And, in a sense, canning is a form of recycling. “When you buy a can of green beans at the grocery, you throw the can into the garbage. When you can something at home, you can reuse that jar,” Blair said.
Whitaker said finding jars and canning supplies at yard and garage sales has become “the thing to do,” which is another way to recycle as well as save money.
Giving away home-canned goods as gifts saves money, too.
She has also become interested in “bringing back past traditions.”
“The way I grew up, canning was something my grandmother did. When I think of canning, it was something people did 50 years ago before modern technology existed. It’s something that is almost forgotten since our culture has grown,” Blair said.
Instead, she wants to go back to those healthful traditions of using fresh foods and avoids commercially processed foods as much as possible. Yes, it does take a bit of extra time, butshe loves cooking anyway.
Both Blair and her boyfriend enjoy the process together, and she said “it’s something families can do together.”
“It doesn’t have to be a daunting task,” Blair said. “Bring the kids into it and have a nice family activity.”
And enjoy the fruits of your labor.
Take note: the Rutherford County Farmers Market, held at Lane Agri-Park, will begin the summer/fall session on May 11. Times are 7 a.m. to noon each Tuesday and Friday. Staring this spring, credit, debit and EBT payment will be accepted.
About the canning classes
“Yes I Can … Learning the Basics of Canning” class taught by Pat Whitaker, Extension agent, and Pam Sites, volunteer, is set for noon to 2:30 p.m. and 6 to 8:30 p.m. Thursday at the UT-TSU Rutherford County Extension, Lane Agri-Park, 315 John R. Rice Blvd., Murfreesboro. (Same session each time slot.)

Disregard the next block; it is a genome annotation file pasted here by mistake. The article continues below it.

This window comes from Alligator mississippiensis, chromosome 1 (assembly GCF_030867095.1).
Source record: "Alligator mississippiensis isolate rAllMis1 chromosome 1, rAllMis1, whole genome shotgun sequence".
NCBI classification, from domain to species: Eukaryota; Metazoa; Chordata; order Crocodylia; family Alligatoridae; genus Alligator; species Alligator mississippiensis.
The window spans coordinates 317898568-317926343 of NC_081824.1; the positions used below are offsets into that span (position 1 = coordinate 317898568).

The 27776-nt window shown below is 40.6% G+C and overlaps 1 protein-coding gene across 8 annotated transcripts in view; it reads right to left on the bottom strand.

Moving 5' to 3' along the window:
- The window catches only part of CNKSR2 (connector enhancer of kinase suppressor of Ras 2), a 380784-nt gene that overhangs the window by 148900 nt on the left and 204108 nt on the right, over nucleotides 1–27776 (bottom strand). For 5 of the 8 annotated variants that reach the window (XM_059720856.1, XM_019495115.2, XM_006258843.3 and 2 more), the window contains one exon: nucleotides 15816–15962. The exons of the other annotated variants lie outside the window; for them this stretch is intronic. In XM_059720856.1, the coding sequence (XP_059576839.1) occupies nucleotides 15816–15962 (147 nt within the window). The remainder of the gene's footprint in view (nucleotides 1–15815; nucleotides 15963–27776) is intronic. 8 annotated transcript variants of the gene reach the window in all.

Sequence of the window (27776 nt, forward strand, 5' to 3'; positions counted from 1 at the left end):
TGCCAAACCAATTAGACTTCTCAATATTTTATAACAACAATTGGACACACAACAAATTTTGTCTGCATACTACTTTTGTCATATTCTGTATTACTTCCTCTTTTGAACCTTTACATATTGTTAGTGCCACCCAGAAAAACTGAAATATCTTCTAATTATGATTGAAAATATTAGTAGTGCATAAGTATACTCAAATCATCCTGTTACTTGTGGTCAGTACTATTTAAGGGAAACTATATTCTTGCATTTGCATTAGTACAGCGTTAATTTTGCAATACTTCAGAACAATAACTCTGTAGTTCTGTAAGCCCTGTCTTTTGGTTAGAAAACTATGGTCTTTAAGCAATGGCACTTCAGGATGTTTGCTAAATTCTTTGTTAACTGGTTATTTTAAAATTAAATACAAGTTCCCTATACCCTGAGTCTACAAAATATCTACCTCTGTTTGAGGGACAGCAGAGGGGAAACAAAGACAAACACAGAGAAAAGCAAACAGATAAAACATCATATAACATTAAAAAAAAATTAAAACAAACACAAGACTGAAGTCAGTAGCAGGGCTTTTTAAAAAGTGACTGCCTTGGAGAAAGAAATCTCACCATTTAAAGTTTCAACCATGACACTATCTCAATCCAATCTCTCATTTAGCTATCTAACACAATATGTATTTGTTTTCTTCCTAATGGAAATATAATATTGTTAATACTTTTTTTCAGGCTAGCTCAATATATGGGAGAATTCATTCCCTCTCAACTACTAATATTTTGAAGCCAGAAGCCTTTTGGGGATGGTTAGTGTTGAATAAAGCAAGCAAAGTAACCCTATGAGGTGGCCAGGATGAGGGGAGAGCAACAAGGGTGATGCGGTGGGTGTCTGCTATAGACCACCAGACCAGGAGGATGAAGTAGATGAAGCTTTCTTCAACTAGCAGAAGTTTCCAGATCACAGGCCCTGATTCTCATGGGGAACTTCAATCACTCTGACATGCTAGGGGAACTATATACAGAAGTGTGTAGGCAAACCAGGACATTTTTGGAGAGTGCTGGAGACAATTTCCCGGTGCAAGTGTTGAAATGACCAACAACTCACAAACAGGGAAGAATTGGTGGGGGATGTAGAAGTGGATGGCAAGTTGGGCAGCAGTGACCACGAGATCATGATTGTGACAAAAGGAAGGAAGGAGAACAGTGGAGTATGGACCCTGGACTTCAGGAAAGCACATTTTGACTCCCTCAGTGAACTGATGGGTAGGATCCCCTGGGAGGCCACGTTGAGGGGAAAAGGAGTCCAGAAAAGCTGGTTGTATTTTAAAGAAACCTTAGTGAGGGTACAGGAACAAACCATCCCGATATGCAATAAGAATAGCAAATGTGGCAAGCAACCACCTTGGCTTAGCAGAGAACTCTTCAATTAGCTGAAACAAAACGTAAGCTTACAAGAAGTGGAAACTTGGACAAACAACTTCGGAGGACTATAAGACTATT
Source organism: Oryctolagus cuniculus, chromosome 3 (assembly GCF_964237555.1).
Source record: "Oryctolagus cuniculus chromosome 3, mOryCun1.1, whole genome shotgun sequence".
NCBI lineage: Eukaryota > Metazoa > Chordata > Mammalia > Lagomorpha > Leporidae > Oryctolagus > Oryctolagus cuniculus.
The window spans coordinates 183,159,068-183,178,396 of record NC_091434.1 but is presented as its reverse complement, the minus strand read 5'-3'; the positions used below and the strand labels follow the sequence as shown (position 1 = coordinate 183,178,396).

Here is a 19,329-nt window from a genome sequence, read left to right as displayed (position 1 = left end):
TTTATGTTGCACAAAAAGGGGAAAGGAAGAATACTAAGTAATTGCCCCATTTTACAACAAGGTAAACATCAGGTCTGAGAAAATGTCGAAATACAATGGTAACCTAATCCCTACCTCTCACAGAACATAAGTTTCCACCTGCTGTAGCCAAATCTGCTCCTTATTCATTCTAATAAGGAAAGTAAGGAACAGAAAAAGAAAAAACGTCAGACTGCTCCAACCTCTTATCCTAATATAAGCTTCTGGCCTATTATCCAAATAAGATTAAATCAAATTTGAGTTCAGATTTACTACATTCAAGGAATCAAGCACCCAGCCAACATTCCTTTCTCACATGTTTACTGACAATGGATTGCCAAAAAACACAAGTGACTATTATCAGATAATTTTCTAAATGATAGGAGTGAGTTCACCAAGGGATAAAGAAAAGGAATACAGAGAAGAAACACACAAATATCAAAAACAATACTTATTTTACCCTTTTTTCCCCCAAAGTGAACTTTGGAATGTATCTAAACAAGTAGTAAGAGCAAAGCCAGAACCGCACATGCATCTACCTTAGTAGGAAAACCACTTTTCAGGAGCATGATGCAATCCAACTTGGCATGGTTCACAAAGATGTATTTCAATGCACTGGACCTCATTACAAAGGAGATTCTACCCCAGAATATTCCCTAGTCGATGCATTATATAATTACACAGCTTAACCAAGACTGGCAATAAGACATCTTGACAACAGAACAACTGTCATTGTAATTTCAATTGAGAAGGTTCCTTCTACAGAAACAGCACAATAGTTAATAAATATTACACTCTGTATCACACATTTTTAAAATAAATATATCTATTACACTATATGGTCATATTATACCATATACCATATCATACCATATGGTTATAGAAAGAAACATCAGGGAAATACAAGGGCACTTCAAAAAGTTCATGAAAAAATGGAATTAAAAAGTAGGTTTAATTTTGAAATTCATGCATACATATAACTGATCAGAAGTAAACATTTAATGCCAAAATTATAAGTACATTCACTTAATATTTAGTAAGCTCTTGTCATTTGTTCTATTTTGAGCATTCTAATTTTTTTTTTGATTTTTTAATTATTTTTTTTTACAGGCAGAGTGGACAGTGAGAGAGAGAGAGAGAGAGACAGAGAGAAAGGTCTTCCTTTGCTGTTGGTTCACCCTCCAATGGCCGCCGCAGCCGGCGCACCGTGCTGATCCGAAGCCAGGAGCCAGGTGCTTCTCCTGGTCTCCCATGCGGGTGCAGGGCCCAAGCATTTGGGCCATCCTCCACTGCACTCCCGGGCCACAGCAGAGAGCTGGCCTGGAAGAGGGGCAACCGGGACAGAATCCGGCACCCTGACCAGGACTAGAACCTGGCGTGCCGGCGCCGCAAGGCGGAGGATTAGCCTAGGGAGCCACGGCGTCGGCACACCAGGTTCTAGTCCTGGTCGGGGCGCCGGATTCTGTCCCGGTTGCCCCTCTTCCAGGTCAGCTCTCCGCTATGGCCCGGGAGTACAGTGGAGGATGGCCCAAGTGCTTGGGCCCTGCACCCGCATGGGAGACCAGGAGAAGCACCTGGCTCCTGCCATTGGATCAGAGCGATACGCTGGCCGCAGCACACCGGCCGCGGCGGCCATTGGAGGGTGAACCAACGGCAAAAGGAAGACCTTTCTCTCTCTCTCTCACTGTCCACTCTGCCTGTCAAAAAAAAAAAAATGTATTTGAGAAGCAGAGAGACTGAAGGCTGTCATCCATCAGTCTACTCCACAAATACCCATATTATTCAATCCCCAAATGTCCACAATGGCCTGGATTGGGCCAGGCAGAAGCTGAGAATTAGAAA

Cost $10 person and $15 per couple and includes the UT Extension canning book.
Many people today are interested in growing and/or buying local foods and want to preserve them for use throughout the year. This process is not difficult. “Yes I Can” is an introductory workshop providing today's recommendations on how to safely can seasonal garden produce and speciality items.
Pre-registration is recommended by email: firstname.lastname@example.org, or by calling the Rutherford County Extension Office at 615-898-7710. Payment may be made at the door. Project costs, equipment needed, how to use a pressure canner or boiling water bath canner, types of pack, safe methods and procedures, storage, and resources.
If you can’t make it to a canning class, visit the National Center for Home Food Preservation website — the “gold standard” for canning tips — at www.uga.edu/nchfp/.
• Canning session 1
“Canning College-Preserve Foods Safely” will be held at 6 p.m. June 21. Learn about canning jams, jellies and fruit, along with freezer basics and making freezer jams.
• Canning session 2
Vegetable canning at 6 p.m. June 28. Learn about canning vegetables and low-acid foods, as well as drying foods.
Cost is $20 for either session or $30 for both. Pre-registration and payment is required.
• Tomato Talk at the Lane Agri-Park Farmers Market will be held at 9 a.m. July 13. Learn about selecting, preparing and canning tomatoes, and making salsa.
For information, call 615-898-7710
Courtesy of The Tennessean